Friday, December 19, 2008

How I want to Be [an excerpt from "Letter to Diognetus" (4th Century)]

Christians live in their own countries, but only as aliens.

They have a share in everything as citizens, and endure everything as foreigners. Every foreign land is their fatherland, and yet for them every fatherland is a foreign land.

They marry, like everyone else, and they beget children, but they do not cast out their offspring. They share their board with each other, but not their marriage bed. It is true that they are “in the flesh,” but they do not live “according to the flesh.”

They busy themselves on earth, but their citizenship is in heaven. They obey the established laws, but in their own lives they go far beyond what the laws require.

They love all men, and by all men are persecuted.

They are unknown, and still they are condemned; they are put to death, and yet they are brought to life.

They are poor, and yet they make many rich; they are completely destitute, and yet they enjoy complete abundance.

They are dishonored, and in their very dishonor are glorified; they are defamed, and are vindicated.

They are reviled, and yet they bless; and when they are affronted, they still pay due respect.

When they do good, they are punished as evildoers; undergoing punishment, they rejoice because they are brought to life.

They are treated by the Jews as foreigners and enemies, and are hunted down by the Greeks; and all the time those who hate them find it impossible to justify their enmity.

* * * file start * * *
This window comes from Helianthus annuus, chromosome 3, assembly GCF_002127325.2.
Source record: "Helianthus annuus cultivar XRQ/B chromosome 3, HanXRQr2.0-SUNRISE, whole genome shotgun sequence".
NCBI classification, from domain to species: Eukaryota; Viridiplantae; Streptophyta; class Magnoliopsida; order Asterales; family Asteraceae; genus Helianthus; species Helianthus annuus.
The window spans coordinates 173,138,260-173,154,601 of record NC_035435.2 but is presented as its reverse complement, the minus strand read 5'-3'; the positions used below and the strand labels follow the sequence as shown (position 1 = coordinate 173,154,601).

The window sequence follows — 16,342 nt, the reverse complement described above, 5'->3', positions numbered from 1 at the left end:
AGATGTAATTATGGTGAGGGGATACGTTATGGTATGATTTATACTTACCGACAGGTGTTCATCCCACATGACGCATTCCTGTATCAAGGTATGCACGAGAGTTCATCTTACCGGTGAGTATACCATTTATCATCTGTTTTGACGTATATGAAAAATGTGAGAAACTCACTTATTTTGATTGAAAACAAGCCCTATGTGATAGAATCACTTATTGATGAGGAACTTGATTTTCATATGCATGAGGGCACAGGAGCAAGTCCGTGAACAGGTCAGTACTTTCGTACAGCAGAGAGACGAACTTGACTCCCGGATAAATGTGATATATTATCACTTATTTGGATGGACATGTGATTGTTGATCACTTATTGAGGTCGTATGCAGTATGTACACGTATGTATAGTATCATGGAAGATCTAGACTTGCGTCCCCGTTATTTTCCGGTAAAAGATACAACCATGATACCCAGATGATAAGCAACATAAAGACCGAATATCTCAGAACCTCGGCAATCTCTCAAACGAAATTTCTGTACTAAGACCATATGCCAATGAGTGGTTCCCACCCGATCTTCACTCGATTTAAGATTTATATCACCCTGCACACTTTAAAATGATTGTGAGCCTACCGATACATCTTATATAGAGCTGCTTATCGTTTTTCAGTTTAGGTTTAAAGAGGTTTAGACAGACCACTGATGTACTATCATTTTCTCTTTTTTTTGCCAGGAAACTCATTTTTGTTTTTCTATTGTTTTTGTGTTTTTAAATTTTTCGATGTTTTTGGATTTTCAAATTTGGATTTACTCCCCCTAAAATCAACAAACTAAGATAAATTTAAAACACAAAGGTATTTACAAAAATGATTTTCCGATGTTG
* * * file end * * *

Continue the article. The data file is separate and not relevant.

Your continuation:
To put it simple: What the soul is in the body, that Christians are in the world.

The soul is dispersed through all the members of the body, and Christians are scattered through all the cities of the world.

The soul dwells in the body, but does not belong to the body, and the Christians dwell in the world, but do not belong to the world.

The soul, which is invisible, is kept under guard in the visible body; in the same way, Christians are recognized when they are in the world, but their religion remains unseen.

The flesh hates the soul and treats it as an enemy, even though it suffers no wrong at their hands, because they rage themselves against its pleasures.

The soul loves the flesh that hates it, and its members; in the same way, Christians love those who hate them.

The soul is shut up in the body, and yet itself holds the body together.

The soul, which is immortal, is housed in a mortal dwelling; while Christians are settled among corruptible things, to wait for the incorruptibility that will be theirs in heaven.

The soul, when faring badly as to food and drink, grows better; so too Christians, when punished day by day, increase more and more.

It is no less a post than this that God has ordered them, and they must not try to evade it.

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